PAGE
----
01222017Sun
Last updateTue, 17 Jan 2017 4pm

Food & Wine

Alpha Acid Brewing delivers intense flavors

Alpha Acid Brewing delivers intense flavors


Courtesy of Derek Wolfgram
A visit to Alpha Acid’s Belmont taproom reveals that the young brewery has expanded beyond its initial speciality in India Pale Ales to craft farmhouse, stout and seasonal brews worth seeking out.

Kyle Bozicevic, co-o...

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Your Health

Health care on demand from Mountain View service

Health care on demand from Mountain View service


Courtesy of Direct Urgent Care
Dr. Ceasar Djavaherian is the president of Direct Urgent Care.

For most doctors in Silicon Valley, melding technology and medicine means cutting-edge machines performing high-powered work backed by Sand Hill Road ventu...

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Your Home

Tips for storing holiday decorations efficiently & accessibly

Tips for storing holiday decorations efficiently & accessibly


Courtesy of Amanda Kuzak
Slotted ornament boxes are worth splurging on because they provide good protection for delicate ornaments.

 

It’s time to pack up the garlands and lights now that the hustle and bustle of the holidays is behind us...

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On The Road

Cool cars for kids

Cool cars for kids


Gary Anderson/Special to the Town Crier
The Mitsubishi Mirage produces only 78 horsepower, but it gets 39 mpg in combined driving. Full of safety features, the Mirage sells for under $20,000.

A few months ago, one of our friends in town asked us...

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Senior Lifestyles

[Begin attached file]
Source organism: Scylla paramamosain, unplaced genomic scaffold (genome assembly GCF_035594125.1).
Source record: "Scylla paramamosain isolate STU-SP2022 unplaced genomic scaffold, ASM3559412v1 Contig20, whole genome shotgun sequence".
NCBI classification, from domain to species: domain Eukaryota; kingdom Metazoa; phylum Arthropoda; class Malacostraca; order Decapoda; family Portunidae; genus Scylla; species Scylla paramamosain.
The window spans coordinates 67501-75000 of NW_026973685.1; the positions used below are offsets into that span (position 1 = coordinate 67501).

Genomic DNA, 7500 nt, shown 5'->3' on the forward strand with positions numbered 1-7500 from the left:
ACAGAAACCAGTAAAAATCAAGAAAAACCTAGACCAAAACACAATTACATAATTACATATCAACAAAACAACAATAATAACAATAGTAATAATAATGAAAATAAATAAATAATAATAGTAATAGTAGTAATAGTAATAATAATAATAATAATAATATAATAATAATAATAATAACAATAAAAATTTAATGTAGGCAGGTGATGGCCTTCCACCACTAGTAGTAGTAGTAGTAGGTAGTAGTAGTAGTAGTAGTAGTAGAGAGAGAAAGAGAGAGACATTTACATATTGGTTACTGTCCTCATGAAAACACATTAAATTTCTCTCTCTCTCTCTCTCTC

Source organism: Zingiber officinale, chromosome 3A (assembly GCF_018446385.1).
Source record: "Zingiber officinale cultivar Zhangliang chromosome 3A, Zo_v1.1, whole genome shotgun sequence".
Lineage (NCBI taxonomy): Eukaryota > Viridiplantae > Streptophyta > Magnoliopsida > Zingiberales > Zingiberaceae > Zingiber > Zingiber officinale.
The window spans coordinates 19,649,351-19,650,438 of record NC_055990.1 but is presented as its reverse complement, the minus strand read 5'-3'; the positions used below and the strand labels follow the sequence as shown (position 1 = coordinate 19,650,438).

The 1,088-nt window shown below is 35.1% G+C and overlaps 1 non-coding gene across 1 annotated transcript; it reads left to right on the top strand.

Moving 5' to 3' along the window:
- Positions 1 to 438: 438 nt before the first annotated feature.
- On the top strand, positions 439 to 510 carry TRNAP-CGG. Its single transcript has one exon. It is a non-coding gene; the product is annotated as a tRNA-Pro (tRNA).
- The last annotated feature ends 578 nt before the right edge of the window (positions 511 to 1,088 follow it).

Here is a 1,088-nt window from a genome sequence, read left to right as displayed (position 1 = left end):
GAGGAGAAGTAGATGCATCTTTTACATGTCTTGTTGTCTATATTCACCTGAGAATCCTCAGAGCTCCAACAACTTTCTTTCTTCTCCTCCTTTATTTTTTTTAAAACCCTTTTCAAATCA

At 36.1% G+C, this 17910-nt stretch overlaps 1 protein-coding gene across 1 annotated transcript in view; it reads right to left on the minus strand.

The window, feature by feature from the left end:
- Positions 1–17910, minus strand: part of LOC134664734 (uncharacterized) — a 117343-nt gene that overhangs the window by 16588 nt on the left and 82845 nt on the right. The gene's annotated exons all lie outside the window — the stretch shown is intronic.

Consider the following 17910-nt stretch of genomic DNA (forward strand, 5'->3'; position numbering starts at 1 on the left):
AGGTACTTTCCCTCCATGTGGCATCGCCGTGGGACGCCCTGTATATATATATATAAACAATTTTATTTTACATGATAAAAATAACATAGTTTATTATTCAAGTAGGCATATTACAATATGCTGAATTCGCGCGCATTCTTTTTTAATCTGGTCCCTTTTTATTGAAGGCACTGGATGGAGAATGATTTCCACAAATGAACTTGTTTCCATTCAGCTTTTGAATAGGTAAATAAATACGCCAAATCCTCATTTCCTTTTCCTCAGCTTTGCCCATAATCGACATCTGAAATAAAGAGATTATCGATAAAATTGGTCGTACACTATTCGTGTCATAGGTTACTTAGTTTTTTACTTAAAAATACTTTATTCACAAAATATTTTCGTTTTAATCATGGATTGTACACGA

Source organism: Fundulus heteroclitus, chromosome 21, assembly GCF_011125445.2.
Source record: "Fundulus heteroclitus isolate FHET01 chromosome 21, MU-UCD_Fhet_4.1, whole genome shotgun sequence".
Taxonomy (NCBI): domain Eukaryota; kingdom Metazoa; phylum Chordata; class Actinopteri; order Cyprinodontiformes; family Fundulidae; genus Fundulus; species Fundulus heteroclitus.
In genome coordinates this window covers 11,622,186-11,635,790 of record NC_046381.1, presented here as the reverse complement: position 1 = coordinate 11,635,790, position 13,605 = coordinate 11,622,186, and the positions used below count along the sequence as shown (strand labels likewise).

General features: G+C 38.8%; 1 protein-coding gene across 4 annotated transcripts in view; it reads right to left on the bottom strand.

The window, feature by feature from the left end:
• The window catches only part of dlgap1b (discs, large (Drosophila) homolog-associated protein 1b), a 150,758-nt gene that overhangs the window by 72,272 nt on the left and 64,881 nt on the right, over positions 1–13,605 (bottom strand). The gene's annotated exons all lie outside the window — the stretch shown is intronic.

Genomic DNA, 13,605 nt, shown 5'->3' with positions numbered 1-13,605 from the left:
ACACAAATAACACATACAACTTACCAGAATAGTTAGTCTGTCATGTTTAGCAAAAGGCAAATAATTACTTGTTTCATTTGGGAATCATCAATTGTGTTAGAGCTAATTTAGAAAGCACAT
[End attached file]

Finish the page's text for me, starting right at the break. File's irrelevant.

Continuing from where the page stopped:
Mountain View nonagenarian enjoys the luck of the genes

Mountain View nonagenarian enjoys the luck of the genes


Megan V. Winslow/Town Crier
Lloyd Lettis, 96, of Mountain View plays tennis three days a week at Los Altos High School.

Ninety-six-year-old Mountain View resident Lloyd Lettis seems to have a gene for longevity. And one for farming. And another for t...

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Wedding To Remember

Got a wedding singer? Musicians and engaged couples work in tandem to orchestrate perfect night

Got a wedding singer? Musicians and engaged couples work in tandem to orchestrate perfect night


Courtesy of Dick Bright
Dick Bright, a veteran Bay Area musician, manages local bands such as the Dick Bright Orchestra, Club 90 and Encore. His bands ramp up the energy at weddings.

A wedding soundtrack draws nearly everyone to the dance floor....

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Your Kids

Back to School

Is Early Decision the right choice for your student?

Is Early Decision the right choice for your student?


Courtesy of Hollis Bischoff
This chart compares the rate of Early Decision acceptances with the overall acceptance rate at various colleges.

As students apply to an ever-increasing list of schools, colleges are challenged to predict accuratel...